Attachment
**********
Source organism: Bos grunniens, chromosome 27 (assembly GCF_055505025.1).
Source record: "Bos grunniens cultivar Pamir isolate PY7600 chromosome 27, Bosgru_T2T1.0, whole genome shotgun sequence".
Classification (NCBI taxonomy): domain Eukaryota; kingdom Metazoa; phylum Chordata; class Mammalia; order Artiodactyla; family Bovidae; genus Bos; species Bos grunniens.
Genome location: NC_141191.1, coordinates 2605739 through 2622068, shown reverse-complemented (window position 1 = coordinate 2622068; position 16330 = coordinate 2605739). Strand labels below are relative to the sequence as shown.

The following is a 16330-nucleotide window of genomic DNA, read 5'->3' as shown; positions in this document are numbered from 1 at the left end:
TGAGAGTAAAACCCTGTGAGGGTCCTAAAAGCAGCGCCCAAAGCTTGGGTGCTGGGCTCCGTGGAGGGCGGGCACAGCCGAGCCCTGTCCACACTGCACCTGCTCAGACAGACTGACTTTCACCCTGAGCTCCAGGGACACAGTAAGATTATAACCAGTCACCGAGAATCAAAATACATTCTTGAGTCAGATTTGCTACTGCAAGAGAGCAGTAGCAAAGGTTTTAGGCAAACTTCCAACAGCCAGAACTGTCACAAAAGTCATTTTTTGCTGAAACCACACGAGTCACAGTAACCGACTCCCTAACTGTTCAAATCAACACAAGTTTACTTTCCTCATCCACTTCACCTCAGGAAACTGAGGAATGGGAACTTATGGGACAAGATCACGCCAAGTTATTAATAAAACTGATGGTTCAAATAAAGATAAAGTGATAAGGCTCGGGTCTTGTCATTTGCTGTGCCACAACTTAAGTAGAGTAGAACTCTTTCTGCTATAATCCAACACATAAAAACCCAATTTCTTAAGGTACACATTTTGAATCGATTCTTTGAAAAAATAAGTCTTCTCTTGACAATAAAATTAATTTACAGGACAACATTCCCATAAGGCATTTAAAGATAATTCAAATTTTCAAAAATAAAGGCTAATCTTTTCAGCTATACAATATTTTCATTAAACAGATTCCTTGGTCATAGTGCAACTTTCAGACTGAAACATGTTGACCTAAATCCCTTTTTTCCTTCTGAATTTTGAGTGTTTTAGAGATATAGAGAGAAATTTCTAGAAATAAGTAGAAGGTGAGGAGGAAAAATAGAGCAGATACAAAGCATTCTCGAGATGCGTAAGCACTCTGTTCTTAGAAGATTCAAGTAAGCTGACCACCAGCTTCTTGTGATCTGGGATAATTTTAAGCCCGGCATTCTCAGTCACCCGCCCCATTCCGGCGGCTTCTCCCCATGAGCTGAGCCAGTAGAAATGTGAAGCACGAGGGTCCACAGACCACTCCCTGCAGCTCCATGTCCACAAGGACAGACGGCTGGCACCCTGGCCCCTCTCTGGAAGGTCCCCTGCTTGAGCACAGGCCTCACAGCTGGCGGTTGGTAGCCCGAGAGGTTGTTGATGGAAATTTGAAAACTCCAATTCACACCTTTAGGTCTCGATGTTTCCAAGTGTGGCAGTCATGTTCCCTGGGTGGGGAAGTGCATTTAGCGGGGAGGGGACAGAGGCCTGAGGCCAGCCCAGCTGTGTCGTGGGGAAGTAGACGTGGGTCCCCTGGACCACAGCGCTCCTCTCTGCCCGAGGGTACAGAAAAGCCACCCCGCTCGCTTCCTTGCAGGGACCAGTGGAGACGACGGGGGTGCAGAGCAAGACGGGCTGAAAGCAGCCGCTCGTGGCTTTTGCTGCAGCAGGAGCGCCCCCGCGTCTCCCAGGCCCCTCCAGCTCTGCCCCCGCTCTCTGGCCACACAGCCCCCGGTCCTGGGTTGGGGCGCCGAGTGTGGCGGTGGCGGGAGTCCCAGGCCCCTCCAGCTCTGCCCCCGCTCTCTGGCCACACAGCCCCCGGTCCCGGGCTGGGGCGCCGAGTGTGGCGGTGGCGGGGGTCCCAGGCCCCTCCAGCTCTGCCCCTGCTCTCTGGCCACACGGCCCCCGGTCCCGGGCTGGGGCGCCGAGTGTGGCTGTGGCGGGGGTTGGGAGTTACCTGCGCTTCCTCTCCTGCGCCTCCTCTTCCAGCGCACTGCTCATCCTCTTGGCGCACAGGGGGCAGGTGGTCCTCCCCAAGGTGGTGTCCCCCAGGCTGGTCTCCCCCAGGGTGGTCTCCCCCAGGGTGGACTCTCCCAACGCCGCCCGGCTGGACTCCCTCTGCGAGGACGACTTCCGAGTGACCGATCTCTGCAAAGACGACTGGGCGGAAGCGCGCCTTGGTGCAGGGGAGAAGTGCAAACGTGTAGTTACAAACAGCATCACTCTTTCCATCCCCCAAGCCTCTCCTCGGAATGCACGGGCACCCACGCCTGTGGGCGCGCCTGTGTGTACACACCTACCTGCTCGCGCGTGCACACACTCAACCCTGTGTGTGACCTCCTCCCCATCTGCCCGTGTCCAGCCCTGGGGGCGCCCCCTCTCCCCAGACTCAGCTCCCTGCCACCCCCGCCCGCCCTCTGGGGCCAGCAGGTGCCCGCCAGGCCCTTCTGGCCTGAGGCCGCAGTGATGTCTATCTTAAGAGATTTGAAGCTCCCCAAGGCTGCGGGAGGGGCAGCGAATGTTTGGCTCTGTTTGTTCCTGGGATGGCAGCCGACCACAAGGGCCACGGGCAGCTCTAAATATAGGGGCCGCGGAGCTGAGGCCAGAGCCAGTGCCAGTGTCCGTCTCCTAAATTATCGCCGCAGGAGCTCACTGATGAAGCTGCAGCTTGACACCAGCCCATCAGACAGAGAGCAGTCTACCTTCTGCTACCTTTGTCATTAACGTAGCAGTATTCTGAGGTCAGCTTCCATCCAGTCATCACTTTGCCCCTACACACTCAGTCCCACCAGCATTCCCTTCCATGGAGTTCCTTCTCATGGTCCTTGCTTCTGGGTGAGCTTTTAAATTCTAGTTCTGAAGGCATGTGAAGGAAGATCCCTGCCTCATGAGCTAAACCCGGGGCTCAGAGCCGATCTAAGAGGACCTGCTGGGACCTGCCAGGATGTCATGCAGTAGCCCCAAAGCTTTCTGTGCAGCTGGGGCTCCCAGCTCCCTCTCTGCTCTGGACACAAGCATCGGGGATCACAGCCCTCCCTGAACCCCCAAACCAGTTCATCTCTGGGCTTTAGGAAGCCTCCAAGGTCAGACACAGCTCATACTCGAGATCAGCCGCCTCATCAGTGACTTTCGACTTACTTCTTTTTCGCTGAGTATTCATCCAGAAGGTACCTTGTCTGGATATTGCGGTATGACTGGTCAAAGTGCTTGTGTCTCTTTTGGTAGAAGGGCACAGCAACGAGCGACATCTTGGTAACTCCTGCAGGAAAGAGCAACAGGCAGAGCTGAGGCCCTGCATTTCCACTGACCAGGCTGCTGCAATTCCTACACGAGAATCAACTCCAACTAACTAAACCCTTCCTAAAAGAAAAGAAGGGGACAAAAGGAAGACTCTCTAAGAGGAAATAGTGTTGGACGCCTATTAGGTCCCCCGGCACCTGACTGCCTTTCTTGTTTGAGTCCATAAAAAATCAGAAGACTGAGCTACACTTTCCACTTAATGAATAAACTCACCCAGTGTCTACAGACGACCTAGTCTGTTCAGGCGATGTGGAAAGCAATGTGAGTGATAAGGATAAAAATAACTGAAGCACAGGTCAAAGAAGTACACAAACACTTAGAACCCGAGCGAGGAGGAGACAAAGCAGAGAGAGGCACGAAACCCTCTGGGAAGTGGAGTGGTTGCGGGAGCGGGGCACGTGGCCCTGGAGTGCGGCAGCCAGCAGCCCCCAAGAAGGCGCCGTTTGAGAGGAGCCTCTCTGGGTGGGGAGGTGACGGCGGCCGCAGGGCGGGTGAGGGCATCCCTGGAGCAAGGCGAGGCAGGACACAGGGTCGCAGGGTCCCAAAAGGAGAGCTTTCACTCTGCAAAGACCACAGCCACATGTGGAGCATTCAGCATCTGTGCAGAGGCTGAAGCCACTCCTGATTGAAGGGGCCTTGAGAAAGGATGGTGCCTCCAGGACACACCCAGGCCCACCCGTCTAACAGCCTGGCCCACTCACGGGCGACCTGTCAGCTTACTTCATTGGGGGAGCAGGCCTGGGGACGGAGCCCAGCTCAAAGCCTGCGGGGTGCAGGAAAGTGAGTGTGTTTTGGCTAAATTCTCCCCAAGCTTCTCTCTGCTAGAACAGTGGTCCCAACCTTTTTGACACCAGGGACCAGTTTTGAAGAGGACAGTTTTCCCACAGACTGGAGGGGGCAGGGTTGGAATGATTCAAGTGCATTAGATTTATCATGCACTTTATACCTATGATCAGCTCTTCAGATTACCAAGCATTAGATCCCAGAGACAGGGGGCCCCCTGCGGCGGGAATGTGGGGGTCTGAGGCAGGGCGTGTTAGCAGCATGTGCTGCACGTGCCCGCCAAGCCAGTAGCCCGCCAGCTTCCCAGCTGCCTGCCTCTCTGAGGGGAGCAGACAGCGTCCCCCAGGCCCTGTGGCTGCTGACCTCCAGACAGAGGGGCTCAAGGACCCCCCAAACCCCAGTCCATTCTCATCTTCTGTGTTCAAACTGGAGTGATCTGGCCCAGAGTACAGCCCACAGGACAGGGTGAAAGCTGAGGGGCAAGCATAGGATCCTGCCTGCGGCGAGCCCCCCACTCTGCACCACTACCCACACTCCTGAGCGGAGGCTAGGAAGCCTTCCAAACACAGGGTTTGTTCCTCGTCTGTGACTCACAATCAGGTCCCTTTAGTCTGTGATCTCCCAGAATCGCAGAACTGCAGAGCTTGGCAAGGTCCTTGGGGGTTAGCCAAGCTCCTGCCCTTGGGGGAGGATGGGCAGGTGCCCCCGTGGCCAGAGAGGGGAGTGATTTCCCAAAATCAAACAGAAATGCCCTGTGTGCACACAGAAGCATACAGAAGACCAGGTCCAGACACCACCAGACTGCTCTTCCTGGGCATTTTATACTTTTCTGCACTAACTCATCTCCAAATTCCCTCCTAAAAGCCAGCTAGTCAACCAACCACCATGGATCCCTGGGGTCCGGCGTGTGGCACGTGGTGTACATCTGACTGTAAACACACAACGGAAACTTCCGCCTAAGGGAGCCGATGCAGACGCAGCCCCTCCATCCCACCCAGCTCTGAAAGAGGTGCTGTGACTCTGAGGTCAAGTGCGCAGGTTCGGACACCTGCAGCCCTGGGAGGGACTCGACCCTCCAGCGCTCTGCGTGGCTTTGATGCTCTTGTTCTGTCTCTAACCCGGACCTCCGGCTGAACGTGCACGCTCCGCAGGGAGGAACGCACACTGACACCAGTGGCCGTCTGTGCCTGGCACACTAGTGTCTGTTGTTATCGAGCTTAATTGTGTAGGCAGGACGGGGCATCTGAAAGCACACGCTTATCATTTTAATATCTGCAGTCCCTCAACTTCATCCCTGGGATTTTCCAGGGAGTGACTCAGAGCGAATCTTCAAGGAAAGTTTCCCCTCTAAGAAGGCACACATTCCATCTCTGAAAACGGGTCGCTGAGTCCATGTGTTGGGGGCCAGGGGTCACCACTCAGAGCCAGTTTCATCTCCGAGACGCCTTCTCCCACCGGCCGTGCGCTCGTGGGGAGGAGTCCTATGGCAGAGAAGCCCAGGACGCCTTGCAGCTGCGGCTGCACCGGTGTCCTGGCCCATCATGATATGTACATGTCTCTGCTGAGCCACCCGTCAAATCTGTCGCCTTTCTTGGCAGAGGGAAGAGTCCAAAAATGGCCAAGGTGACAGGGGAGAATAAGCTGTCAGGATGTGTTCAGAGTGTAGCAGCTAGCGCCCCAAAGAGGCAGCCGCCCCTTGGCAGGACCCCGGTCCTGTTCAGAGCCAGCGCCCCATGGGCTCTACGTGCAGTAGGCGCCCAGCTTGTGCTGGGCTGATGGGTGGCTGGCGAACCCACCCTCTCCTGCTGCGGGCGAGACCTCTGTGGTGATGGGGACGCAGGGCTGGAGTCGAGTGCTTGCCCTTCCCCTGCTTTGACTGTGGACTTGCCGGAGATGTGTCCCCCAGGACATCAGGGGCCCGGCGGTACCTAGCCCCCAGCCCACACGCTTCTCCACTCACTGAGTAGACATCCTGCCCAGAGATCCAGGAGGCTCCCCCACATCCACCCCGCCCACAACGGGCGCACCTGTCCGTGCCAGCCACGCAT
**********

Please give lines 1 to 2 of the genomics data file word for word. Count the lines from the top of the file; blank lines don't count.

Source organism: Bos grunniens, chromosome 27 (assembly GCF_055505025.1).
Source record: "Bos grunniens cultivar Pamir isolate PY7600 chromosome 27, Bosgru_T2T1.0, whole genome shotgun sequence".